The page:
The geopolitics of Iran’s situation has a further twist. Despite the emphasis put on the Iranian nuclear program and the pressures from the Israeli and other domestic lobbies, this is only part of the story. Several countries in the Middle East oppose Iran’s reemergence into regional society for a much broader set of reasons and—for at least some of them—the nuclear issue is simply the one that most easily catches the attention and support of outsiders, particularly the United States.
Sunni countries oppose “apostate” Shia Iran, an ideological point reinforced by the fact that most of Saudi Arabia’s oil reserves are located in the Eastern Province, with its large Shia population. Iran also supports the Alawite-dominated Syrian government, another poll of the region’s Sunni-Shia civil war. Other Gulf Arab states (though not Oman) also feel threatened by Iran, for reasons that have nothing to do with the nuclear question. Turkey would just as soon see Iran continue to be isolated, and this also applies to Israel, which does not want to see Washington and Tehran reconciled, even if the nuclear issue were resolved, at least without a major and credible change in Iran’s attitude toward the Jewish state.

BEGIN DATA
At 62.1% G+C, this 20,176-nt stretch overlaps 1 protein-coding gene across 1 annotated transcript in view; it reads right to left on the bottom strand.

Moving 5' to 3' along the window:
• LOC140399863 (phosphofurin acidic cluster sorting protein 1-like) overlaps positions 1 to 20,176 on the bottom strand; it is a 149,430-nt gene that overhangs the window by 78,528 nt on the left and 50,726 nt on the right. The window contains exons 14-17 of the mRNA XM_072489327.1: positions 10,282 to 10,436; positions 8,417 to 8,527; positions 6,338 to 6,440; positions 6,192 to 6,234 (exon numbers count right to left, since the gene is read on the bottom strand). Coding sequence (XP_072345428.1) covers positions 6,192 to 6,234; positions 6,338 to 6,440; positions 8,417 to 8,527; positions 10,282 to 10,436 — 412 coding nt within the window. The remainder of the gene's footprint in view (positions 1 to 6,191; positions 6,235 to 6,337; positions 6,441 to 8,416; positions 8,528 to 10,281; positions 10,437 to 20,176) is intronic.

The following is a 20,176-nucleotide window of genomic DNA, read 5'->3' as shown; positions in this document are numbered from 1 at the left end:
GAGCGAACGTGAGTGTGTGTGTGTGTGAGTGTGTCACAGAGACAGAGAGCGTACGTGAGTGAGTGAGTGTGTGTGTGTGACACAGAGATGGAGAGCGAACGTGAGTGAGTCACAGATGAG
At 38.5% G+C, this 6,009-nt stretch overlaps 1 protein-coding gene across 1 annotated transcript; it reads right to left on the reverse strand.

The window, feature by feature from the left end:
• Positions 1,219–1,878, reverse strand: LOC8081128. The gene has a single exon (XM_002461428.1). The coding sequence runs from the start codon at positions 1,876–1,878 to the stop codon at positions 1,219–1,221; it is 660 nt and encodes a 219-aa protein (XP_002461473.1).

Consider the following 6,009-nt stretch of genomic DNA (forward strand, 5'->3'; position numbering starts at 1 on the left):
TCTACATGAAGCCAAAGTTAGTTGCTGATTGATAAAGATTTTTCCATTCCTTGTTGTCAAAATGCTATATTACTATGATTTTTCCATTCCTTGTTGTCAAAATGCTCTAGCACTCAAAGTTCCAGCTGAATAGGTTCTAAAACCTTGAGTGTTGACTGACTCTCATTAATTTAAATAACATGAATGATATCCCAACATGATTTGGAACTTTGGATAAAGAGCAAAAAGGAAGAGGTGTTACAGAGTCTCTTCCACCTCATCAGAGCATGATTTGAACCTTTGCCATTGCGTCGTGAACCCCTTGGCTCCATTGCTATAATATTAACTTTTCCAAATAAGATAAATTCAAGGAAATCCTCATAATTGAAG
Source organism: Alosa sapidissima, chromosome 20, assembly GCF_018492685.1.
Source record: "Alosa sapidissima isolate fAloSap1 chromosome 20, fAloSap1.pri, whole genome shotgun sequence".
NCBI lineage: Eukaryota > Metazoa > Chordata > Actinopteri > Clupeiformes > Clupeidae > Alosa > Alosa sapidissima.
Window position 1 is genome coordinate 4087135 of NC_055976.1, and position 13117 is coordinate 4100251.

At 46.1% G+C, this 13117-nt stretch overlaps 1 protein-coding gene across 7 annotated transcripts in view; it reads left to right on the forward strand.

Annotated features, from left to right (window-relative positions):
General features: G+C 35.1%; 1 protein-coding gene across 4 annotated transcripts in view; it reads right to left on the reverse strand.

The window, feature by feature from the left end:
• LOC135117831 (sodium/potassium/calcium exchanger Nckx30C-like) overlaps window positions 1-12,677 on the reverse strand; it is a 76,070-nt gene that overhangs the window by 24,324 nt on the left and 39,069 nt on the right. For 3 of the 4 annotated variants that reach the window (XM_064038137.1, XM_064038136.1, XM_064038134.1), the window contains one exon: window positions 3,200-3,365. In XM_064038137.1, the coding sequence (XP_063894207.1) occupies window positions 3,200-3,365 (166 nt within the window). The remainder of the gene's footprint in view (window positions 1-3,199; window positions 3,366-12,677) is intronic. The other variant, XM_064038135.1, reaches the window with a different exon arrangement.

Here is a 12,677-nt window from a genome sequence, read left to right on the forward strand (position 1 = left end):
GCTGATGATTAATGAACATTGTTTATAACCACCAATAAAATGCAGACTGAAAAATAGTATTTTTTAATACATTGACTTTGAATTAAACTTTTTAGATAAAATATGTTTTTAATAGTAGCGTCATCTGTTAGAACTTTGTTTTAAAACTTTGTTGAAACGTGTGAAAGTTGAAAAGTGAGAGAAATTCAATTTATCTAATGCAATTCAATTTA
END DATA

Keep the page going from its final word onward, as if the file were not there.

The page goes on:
Judged in its own terms, President Obama’s opening to Cuba is a useful departure from a sclerotic policy of many US administrations that has long outlived its value for the United States, if it ever indeed had any value. But while it does say something about the president’s cast of mind, in and of itself the new Cuba policy will not have much if any influence on US policy toward Iran. In fact, if fears on the part of the opponents of change see Obama as likely to continue cleaning up the past—as a president who has fought his last electoral battle—they may simply ramp up their opposition to a sensible US approach to the current talks with Iran.
Here is where the president needs to show his mettle: to persevere with the negotiations with Iran over its nuclear program, provided, of course, that Iran’s leaders will do the same. Success could then open up possibilities for the two countries to work together on areas of compatible interests, including Afghanistan, freedom of navigation in the Persian Gulf, countering Islamic State forces, and exploring possibilities for stability in Iraq. Such a course would put US national interests ahead of domestic politics, which is what we expect our presidents to do.